Women Worldwide Struggle to Access Banking Services. Bitcoin Is Only Making That Worse
By Alice Merry
Earlier this year, World Bank Group President Jim Yong Kim spoke out in Washington, comparing cryptocurrencies to “Ponzi schemes”. Yet, cryptocurrencies and their more respectable cousin, blockchain, are already taking a prominent role in the international development sector. Blockchain technology is currently being used to distribute aid to 100,000 Syrian refugeesby The World Food Programme. And plans for future blockchain initiatives within the U.N. alone run from ending child trafficking to providing services for women and girls in humanitarian settings.
Blockchain is the technology behind cryptocurrencies like Bitcoin. It consists of distributed databases that are constantly updated and verified by their users, rather than by a central authority. They allow digital assets, such as cryptocurrencies, to be traded and transferred without going through an institution such as a bank. In the development sector, many hope that blockchain may offer solutions for the world’s 1.7 billion unbanked adults.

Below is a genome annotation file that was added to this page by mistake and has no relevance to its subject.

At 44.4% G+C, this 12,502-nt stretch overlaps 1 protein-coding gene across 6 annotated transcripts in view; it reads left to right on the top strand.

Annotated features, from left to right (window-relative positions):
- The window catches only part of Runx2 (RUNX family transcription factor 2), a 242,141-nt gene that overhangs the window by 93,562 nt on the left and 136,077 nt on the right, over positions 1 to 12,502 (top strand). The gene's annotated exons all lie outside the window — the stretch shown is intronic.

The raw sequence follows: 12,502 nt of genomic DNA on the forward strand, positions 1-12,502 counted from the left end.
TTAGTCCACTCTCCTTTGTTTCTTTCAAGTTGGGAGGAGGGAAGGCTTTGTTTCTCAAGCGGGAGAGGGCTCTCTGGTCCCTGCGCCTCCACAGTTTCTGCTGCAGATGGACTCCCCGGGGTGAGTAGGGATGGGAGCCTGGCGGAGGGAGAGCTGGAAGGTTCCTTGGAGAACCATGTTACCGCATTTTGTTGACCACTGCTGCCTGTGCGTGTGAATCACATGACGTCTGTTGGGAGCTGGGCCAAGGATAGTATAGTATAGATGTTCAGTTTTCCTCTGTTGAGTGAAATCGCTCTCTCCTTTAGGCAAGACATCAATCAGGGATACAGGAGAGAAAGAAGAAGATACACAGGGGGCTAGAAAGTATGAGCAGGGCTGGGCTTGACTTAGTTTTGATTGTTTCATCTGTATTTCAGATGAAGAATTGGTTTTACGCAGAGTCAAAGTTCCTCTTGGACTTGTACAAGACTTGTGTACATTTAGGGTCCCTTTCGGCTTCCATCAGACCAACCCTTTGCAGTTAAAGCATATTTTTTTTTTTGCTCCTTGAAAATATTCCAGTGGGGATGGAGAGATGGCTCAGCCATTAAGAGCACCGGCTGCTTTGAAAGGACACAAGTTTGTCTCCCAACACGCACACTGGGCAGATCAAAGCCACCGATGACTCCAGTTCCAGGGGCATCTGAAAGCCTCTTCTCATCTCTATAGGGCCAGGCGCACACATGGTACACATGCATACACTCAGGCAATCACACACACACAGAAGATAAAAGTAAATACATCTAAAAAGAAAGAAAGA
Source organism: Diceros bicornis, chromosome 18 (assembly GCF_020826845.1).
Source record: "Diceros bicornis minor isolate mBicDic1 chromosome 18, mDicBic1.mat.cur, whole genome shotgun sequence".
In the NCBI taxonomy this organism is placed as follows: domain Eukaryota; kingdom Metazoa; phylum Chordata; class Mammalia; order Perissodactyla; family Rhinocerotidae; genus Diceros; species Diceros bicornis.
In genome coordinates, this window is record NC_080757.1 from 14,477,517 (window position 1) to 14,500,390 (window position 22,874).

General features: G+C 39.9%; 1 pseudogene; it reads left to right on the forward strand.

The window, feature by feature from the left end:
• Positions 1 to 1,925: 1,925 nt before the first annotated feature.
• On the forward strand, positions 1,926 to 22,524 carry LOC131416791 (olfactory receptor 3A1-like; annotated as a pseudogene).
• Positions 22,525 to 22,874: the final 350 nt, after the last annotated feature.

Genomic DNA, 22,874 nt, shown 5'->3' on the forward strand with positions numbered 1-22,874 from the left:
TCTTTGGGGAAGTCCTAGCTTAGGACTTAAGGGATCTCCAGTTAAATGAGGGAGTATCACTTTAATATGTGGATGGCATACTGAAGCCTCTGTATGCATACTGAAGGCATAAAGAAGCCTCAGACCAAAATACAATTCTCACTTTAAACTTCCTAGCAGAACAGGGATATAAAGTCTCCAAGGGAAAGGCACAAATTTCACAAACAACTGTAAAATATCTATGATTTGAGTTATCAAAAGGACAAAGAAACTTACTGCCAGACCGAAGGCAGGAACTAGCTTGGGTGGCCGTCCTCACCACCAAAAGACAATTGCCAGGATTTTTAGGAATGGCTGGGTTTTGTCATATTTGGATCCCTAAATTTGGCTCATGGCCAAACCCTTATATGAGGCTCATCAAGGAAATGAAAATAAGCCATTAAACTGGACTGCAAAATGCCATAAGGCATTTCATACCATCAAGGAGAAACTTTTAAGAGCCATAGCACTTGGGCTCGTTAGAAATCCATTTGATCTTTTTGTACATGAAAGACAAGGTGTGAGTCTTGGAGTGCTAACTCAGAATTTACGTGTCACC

This figure represents almost a third of the world’s population, predominantly low-income people and women, who are unable to access financial services. The problem persists in developed countries – 15% of Americans over the age of 15 are unbanked – but is particularly acute in developing countries.
Photo courtesy of Ismael Ferdous.